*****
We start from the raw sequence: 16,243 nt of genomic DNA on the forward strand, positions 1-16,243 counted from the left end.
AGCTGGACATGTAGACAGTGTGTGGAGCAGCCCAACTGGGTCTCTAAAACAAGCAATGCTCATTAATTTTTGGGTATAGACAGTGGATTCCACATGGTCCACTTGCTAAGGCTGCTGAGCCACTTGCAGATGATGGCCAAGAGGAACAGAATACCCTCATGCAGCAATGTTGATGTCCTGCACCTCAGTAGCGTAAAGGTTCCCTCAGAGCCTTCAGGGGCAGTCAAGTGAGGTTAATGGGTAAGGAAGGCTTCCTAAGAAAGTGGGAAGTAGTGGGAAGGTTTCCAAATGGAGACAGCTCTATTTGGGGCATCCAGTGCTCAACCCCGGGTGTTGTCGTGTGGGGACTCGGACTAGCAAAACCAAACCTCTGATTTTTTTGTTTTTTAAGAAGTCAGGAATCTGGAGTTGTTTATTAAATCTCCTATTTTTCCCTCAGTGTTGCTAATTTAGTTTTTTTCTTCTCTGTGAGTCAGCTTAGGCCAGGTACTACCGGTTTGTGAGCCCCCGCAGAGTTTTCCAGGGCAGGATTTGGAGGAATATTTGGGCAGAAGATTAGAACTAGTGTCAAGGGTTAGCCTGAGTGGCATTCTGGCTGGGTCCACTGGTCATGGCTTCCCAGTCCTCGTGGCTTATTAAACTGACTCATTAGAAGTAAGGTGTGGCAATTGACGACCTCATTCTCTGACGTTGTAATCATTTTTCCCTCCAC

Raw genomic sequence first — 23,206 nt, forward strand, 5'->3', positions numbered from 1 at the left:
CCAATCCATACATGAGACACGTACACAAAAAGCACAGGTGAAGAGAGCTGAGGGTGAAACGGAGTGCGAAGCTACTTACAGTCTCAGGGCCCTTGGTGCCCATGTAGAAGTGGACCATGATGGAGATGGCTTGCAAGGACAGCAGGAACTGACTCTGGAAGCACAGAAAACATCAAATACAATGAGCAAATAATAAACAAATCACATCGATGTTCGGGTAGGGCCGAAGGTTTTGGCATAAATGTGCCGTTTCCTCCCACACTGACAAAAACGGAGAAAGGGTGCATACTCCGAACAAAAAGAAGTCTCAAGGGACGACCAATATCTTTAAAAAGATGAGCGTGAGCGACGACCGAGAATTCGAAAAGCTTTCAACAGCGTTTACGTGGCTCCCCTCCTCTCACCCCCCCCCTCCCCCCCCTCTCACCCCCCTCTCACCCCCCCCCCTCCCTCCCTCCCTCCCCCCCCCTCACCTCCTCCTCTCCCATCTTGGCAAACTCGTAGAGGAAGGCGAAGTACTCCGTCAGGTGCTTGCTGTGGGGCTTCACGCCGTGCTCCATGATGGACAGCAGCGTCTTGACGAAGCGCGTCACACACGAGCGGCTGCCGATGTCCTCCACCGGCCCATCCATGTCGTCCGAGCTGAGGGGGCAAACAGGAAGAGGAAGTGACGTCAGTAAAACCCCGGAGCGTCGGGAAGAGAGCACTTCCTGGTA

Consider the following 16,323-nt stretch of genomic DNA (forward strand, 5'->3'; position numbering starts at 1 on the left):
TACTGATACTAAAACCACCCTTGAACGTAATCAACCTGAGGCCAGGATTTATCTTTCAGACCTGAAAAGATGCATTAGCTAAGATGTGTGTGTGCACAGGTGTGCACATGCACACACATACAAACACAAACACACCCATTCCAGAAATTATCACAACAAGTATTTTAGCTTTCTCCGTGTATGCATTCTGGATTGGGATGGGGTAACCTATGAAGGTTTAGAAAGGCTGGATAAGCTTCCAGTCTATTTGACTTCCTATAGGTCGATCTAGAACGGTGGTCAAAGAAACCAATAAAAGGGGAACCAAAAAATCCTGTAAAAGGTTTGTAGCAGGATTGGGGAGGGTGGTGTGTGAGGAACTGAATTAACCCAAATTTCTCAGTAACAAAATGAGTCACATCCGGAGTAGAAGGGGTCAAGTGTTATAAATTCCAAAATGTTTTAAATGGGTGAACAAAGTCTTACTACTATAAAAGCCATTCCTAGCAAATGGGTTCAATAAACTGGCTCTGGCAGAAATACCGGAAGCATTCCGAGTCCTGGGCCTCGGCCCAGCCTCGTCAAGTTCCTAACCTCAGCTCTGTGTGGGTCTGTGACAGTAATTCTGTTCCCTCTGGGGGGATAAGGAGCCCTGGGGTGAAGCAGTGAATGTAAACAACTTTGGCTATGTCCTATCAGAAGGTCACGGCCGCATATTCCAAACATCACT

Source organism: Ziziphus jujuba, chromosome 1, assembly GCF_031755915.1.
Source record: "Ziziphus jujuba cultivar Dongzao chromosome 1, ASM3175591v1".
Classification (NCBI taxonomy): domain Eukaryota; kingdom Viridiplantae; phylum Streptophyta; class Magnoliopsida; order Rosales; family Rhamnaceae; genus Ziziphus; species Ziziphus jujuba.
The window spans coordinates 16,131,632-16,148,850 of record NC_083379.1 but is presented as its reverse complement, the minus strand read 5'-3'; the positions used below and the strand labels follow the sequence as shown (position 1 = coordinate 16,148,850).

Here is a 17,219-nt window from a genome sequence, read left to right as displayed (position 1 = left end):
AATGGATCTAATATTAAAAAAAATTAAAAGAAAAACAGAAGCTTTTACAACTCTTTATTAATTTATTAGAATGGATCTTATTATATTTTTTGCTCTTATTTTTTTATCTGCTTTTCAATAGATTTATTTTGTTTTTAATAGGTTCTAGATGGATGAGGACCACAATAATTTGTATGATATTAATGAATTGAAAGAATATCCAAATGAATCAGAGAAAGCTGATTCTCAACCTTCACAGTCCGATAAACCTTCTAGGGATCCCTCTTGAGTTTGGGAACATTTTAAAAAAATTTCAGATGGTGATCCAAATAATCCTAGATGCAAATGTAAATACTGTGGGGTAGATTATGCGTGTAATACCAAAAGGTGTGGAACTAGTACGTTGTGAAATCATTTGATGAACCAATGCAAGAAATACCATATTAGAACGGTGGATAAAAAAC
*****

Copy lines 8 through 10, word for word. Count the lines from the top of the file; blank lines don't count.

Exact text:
Source record: "Ziziphus jujuba cultivar Dongzao chromosome 1, ASM3175591v1".
Classification (NCBI taxonomy): domain Eukaryota; kingdom Viridiplantae; phylum Streptophyta; class Magnoliopsida; order Rosales; family Rhamnaceae; genus Ziziphus; species Ziziphus jujuba.
The window spans coordinates 16,131,632-16,148,850 of record NC_083379.1 but is presented as its reverse complement, the minus strand read 5'-3'; the positions used below and the strand labels follow the sequence as shown (position 1 = coordinate 16,148,850).